Benjamin Saiz, a longtime Santa Fe Opera employee, remembers the Thursday morning phone call with great clarity. “Someone called around 6 a.m. and asked me to come up to the opera because there had been a fire. The first thing I thought was that someone had forgotten to unplug these coffee pots at the concessions stand near the theater.”
The American premiere of an opera called Cardillac by Paul Hindemith had taken place the night before, July 26, 1967. On his drive to the theater, Saiz also wondered whether the production’s onstage fire cauldron might have started a little fire somewhere. “But when I got there, my heavens, the whole theater was nothing but ashes and the iron armrests of the seats down front, and lots of twisted beams.”
One of the firefighters told The New Mexican, “The firemen are facing the wrong direction trying to save a ticket office and restrooms, but there’s nothing else we can do. There’s no damned water out here.” After pumping dry the cistern, Fire Chief John Grosvenor said, “All we can do is watch. Ten thousand gallons doesn’t go very far in a big fire.”
The 1967 season boasted an ambitious, seven-production repertory staged over nine weeks: Carmen, Salome, The Marriage of Figaro, The Barber of Seville, La bohème, and the American premiere of Hans Werner Henze’s Boulevard Solitude, in addition to Cardillac. Fortunately, scenery for six of the seven productions survived the fire, with Cardillac the only loss.
Costumes were another story, though. Only The Barber of Seville’s were saved, because they were out being dry cleaned. Everything else — lighting equipment, music, music stands, and large instruments that were left each night in the pit — was gone. At the time, opera officials estimated the total loss at as much as $1 million, which would be almost $8 million in today’s dollars.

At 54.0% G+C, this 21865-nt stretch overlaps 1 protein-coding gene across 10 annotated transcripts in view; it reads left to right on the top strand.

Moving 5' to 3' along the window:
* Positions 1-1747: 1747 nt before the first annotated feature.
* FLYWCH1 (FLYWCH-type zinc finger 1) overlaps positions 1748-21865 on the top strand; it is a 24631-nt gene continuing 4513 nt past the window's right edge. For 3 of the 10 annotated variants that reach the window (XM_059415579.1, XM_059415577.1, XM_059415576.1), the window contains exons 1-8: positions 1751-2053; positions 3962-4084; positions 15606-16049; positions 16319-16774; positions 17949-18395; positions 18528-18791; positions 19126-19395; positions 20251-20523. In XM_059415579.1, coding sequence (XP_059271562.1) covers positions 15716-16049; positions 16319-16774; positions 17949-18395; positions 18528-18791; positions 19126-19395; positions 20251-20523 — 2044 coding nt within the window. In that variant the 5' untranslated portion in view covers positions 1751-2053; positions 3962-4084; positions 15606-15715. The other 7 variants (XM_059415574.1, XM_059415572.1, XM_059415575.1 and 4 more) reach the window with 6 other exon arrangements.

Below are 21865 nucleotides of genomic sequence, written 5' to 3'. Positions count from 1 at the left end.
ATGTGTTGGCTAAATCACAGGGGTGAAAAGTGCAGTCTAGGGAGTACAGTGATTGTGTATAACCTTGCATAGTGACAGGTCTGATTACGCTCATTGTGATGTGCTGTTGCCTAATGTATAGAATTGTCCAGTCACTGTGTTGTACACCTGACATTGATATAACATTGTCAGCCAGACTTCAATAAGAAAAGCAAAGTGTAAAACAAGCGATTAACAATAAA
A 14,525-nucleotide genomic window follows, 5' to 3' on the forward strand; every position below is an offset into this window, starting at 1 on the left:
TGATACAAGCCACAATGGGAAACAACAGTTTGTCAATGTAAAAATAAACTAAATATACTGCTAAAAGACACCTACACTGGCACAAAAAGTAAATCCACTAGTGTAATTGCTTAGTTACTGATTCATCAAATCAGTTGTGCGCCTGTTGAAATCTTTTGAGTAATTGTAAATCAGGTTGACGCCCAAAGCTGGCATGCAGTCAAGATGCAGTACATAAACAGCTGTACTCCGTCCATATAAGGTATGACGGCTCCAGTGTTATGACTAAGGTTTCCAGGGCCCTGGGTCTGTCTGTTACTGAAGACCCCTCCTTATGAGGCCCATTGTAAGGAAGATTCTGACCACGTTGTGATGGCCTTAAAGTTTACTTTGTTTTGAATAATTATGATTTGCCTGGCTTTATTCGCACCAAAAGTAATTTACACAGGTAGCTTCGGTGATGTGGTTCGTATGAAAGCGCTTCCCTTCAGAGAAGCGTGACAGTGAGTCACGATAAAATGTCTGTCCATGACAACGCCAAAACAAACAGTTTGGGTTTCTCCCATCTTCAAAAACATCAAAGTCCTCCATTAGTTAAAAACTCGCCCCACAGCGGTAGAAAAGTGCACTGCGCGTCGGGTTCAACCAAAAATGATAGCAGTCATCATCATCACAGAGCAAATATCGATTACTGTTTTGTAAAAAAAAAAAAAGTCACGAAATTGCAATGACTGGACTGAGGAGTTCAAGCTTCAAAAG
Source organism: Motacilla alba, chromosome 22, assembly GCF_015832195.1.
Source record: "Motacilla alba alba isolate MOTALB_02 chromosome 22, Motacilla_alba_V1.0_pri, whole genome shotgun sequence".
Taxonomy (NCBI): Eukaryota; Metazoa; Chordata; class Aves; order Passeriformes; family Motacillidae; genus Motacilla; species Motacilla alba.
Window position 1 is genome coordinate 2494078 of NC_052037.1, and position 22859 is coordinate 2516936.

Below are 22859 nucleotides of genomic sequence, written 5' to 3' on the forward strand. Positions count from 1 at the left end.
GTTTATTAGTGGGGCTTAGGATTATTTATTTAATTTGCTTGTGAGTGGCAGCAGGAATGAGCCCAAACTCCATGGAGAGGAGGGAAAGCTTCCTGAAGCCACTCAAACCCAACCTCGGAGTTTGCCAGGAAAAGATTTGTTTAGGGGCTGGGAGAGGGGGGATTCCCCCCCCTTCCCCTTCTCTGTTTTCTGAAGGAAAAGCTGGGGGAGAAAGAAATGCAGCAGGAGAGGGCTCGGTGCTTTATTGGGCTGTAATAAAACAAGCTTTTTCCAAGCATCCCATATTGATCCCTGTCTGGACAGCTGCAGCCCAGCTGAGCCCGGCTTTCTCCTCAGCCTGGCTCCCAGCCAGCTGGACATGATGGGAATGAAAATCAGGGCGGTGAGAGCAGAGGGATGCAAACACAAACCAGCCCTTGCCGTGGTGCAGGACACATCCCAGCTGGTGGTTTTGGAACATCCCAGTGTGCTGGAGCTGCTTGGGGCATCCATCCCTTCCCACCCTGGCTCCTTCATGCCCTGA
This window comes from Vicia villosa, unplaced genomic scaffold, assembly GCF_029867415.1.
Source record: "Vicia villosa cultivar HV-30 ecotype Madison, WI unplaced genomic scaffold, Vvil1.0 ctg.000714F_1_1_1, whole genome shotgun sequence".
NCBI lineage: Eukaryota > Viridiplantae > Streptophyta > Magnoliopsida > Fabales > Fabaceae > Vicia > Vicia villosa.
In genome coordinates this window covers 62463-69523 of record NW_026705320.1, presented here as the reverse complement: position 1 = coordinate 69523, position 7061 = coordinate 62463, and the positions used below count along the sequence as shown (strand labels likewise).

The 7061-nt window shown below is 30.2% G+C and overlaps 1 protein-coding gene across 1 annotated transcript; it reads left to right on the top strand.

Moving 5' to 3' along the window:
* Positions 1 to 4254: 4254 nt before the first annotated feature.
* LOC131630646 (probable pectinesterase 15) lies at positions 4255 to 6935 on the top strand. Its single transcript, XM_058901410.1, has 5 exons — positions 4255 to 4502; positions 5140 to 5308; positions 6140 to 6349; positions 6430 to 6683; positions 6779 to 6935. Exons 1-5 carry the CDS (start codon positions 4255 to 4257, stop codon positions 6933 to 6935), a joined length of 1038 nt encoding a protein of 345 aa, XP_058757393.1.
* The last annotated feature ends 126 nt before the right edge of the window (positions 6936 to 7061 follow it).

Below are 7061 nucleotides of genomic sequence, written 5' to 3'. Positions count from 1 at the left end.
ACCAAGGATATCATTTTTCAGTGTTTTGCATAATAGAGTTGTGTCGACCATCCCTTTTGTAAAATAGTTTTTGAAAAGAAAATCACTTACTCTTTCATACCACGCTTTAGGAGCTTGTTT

Baritone David Holloway was a second-year apprentice whose assignments that summer included Morales in Carmen and singing in the chorus of Cardillac. “I just loved the Hindemith, and especially the performance of John Reardon in the title role,” he recalls. “There was also a legendary party for it after the opening night performance, which just about everyone in the company went to.
“On Thursday morning, just a few hours after the party ended, I got a call to go downtown to Sweeney Gymnasium.” (It’s now the convention center. At the time, that space and city hall were the city’s middle school.) “All the apprentice singers were assembling there, all the technicians, and some of the soloists, and we started right in with building platforms to make a stage. It was amazing how quickly it got organized.”
Thirty-six hours after the fire, The Barber of Seville was performed at “Sweeney Opera House,” in place of the planned Cardillac. No performances were canceled, and the rest of the season took place as scheduled, with La bohème in modern dress and Boulevard Solitude in 1940s attire scrounged from Santa Fe locals. Costumes were built for Salome (starting in a board member’s home) and rented anew elsewhere for Figaro and Carmen.
Financial support from the community began almost immediately in ways large and small, often from individuals or groups with no prior connection to the opera. The day after the fire, St. John’s College decided to give the proceeds from their “punch party,” the school’s biggest fundraiser, to the opera instead of its library. Los Alamos Laboratory Group 14 sent its excess coffee fund money.